Sunday, November 13, 2011

Demonstrating Fusionart in the Inland Empire

Last Wednesday afternoon, November 9th, I was invited to do a paid demonstration at the Hemet Valley Art Association, attended by 40-50 members and fellow artists. This was my first demonstration in front of a large group, and I had no idea what to expect. Since the audience was unfamiliar with Fusionart, Richard and I agreed that he would give a few introductory remarks to prepare them for what they were about to see. This allowed me to focus on painting and stay in my creative zone. He began by showing them two of my earlier oil paintings (a realistic still life and an impressionist seascape) we had brought along to illustrate my evolution as an artist. He then showed them a piece I had recently finished. They seemed impressed because it established in their minds that I can paint well in traditional styles they are accustomed to, and helped them to understand that I had become a Fusionartist because it opened the door for me to paint fully from my heart and express my spirit with complete freedom. After some brief comments on the uniqueness and relevance of Fusionart and its insight into the nature of creativity, Richard started the music on my portable ipod dock and I began to paint.

Within five minutes we could feel the energy shift as the room became silent, focused on what I was doing as the painting emerged. I was applying paint with rags, paper towels, brushes from Home Depot and my fingers as many Fusionartists do. This was new to a lot of the members of the audience, and gave them a sense of the spontaneous nature of Fusionart. There was a coffee break after 45 minutes or so because the canvas had become too wet for me to continue. During the break, I was able to talk informally with a number of people. Their comments were all positive. There were appreciative remarks about the freedom of expression. Several audience members were attracted by the synchronicity of the music and painting, which was apparently new to them. Others sensed the spiritual overtones of the work, and were drawn to that. One woman even sang part of the song “Stairway to the Stars” to me because that is what came to her when she looked at my painting. I was also asked to judge a competition (another first for me) in which members of the association submitted their work. After the break, I worked mainly with brushes on greater detail for another half hour or so. Throughout the demonstration, I could hear cameras clicking as people recorded the progress on the canvas. I was pleased that I was able to stay in my creative zone even with all those people watching. A number of people told me how happy they were to be exposed to something new, some even found the demonstration “thrilling.”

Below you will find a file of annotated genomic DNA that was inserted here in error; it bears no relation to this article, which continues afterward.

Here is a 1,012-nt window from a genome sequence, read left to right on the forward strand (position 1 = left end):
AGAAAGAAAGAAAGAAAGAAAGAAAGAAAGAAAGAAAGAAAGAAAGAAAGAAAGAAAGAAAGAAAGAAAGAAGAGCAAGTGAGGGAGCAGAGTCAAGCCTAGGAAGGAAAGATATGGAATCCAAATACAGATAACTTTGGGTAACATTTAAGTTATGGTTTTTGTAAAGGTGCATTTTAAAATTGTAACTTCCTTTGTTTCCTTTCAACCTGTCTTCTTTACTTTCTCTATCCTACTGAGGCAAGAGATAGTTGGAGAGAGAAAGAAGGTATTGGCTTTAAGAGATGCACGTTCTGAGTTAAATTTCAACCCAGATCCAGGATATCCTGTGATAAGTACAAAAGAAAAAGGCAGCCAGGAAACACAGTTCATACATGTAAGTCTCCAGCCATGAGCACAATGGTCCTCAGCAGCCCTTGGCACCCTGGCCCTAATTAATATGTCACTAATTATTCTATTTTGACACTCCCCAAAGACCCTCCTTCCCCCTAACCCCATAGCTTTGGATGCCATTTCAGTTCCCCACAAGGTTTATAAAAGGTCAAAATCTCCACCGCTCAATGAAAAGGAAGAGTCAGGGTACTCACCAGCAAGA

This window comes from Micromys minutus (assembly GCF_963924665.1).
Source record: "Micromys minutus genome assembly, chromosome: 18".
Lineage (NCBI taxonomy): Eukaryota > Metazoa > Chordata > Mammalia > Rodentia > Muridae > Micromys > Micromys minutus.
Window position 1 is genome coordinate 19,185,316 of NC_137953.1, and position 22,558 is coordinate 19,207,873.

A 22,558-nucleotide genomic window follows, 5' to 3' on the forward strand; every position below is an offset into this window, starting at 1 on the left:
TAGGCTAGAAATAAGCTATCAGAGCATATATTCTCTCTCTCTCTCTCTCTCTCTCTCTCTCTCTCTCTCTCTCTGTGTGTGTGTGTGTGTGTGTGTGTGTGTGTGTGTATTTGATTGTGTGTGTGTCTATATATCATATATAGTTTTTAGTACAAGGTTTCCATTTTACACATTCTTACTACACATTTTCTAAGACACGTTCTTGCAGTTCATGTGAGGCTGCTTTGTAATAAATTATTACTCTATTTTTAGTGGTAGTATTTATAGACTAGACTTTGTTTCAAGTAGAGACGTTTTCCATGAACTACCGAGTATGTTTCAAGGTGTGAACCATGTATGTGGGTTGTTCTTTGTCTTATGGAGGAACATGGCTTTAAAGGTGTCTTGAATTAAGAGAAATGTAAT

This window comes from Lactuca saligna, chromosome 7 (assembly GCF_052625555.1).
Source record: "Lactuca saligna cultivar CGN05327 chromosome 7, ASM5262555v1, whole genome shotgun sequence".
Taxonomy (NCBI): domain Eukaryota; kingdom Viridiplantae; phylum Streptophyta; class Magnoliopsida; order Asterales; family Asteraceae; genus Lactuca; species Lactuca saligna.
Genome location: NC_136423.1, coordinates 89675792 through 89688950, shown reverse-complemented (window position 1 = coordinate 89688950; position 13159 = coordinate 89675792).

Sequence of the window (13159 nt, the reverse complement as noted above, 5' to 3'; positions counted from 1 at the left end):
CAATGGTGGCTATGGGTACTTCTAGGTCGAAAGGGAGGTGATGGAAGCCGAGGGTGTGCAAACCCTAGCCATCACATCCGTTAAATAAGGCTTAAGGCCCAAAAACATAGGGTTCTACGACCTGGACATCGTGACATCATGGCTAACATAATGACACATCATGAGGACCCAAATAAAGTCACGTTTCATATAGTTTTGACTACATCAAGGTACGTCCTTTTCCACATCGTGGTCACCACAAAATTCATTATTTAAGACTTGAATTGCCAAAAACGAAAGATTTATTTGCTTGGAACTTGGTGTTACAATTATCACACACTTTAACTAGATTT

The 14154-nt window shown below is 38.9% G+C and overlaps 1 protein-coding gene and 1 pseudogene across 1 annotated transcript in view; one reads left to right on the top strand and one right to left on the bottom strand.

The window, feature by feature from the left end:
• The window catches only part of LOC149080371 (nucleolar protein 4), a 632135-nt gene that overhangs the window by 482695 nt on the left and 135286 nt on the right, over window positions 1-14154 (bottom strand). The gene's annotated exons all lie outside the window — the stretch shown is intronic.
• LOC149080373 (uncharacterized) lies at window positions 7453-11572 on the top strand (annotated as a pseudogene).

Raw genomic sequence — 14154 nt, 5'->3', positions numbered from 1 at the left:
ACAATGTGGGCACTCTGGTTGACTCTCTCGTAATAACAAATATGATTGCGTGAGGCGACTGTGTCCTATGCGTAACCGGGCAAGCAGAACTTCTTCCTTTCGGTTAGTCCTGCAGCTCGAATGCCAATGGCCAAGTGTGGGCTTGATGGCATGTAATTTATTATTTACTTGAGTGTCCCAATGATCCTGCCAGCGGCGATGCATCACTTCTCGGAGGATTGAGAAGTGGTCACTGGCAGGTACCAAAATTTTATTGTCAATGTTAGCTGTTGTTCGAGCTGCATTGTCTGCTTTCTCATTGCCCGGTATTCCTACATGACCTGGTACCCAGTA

There has been much positive fallout for Fusionart in general and me in particular. There have been 5 articles in the local press about my exhibit at the Banning Center for the Arts as well as this demonstration. There were 2 articles in the largest local newspaper, the Press Enterprise. A few days ago, to my amazement, I even received a letter from our California State Senator, Bill Emerson, (I had no idea who he was) congratulating me for being featured in the Press Enterprise and commending me for my “outstanding talent and commitment to the community”. More important for me is that 4 people signed up for the 3hr workshop on Fusionart painting I will lead in my home at the beginning of December. (4 is the maximum I can handle at one time). All in all, I have thoroughly enjoyed the opportunity to expose more people to Fusionart as a “satellite” in the Inland Empire.
Finished demonstration painting, Cycle of the Soul, 30" x 24"


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